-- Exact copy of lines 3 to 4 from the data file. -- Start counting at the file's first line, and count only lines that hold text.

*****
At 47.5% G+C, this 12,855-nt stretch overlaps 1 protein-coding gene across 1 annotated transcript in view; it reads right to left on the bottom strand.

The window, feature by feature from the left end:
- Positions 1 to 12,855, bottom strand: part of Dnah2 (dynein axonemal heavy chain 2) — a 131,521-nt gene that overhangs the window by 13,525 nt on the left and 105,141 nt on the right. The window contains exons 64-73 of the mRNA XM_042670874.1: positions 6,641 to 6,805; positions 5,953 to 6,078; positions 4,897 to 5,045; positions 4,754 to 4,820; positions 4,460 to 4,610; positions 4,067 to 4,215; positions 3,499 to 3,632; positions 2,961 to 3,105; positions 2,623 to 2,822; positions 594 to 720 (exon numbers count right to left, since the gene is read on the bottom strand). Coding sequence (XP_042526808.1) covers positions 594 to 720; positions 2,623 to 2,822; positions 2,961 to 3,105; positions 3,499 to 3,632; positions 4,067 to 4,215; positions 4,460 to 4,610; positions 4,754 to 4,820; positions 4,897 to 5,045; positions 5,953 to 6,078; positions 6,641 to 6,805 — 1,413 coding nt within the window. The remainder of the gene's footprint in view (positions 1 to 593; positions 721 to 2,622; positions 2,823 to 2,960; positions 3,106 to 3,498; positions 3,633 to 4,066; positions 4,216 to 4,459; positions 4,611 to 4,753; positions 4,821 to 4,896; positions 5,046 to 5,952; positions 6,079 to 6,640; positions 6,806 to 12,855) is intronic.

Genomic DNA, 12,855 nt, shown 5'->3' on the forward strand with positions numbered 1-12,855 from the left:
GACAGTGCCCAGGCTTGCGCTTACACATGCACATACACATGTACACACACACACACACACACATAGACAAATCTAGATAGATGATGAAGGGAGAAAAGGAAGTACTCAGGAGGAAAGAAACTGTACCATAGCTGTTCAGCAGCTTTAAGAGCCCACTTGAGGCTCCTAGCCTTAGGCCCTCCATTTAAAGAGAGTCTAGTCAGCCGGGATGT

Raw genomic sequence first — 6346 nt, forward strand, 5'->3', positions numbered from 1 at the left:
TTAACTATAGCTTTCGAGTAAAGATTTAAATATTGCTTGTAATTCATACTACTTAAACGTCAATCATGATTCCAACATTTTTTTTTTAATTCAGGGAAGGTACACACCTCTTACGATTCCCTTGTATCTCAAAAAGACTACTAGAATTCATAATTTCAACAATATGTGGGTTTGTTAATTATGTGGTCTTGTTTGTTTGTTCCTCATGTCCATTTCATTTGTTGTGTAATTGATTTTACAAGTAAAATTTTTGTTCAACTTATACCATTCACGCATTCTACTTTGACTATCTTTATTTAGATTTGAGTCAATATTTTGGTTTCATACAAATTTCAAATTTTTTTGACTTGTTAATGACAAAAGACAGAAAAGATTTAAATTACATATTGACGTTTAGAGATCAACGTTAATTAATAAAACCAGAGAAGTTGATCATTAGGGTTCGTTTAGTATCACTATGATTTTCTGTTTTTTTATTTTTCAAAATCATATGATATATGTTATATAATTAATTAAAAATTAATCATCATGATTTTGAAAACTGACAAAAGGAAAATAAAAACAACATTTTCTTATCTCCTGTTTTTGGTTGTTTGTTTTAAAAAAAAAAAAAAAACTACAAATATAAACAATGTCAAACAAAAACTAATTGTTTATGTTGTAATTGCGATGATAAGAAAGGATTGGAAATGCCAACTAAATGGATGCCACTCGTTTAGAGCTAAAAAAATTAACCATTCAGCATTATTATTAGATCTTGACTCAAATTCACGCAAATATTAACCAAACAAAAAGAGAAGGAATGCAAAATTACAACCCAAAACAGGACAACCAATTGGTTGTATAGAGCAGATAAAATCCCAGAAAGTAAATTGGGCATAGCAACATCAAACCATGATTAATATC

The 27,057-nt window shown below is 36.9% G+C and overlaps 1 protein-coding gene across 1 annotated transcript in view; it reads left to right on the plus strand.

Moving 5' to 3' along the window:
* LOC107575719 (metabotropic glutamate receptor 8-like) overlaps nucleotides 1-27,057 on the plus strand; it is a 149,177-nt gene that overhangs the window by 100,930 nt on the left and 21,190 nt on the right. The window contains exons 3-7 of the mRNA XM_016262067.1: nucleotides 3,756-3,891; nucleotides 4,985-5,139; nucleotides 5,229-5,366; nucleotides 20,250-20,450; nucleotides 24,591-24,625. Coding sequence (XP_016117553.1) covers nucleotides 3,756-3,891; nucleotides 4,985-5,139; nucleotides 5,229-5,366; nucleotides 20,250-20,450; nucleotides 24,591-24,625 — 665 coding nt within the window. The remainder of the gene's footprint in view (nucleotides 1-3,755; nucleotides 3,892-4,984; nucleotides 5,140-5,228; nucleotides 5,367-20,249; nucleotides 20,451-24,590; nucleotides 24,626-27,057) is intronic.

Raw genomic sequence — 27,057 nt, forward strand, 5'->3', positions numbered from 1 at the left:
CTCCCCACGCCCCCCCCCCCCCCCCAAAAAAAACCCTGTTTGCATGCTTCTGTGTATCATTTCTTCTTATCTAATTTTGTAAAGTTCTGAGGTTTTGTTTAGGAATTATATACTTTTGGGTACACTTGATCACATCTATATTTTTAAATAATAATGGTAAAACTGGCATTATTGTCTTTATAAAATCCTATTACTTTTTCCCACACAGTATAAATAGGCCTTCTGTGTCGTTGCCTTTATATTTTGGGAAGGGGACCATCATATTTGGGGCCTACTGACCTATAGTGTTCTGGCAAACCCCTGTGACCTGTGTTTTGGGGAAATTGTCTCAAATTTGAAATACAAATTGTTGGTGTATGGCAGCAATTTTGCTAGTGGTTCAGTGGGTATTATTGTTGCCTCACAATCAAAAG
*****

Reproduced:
- Positions 1 to 12,855, bottom strand: part of Dnah2 (dynein axonemal heavy chain 2) — a 131,521-nt gene that overhangs the window by 13,525 nt on the left and 105,141 nt on the right. The window contains exons 64-73 of the mRNA XM_042670874.1: positions 6,641 to 6,805; positions 5,953 to 6,078; positions 4,897 to 5,045; positions 4,754 to 4,820; positions 4,460 to 4,610; positions 4,067 to 4,215; positions 3,499 to 3,632; positions 2,961 to 3,105; positions 2,623 to 2,822; positions 594 to 720 (exon numbers count right to left, since the gene is read on the bottom strand). Coding sequence (XP_042526808.1) covers positions 594 to 720; positions 2,623 to 2,822; positions 2,961 to 3,105; positions 3,499 to 3,632; positions 4,067 to 4,215; positions 4,460 to 4,610; positions 4,754 to 4,820; positions 4,897 to 5,045; positions 5,953 to 6,078; positions 6,641 to 6,805 — 1,413 coding nt within the window. The remainder of the gene's footprint in view (positions 1 to 593; positions 721 to 2,622; positions 2,823 to 2,960; positions 3,106 to 3,498; positions 3,633 to 4,066; positions 4,216 to 4,459; positions 4,611 to 4,753; positions 4,821 to 4,896; positions 5,046 to 5,952; positions 6,079 to 6,640; positions 6,806 to 12,855) is intronic.

Genomic DNA, 12,855 nt, shown 5'->3' on the forward strand with positions numbered 1-12,855 from the left: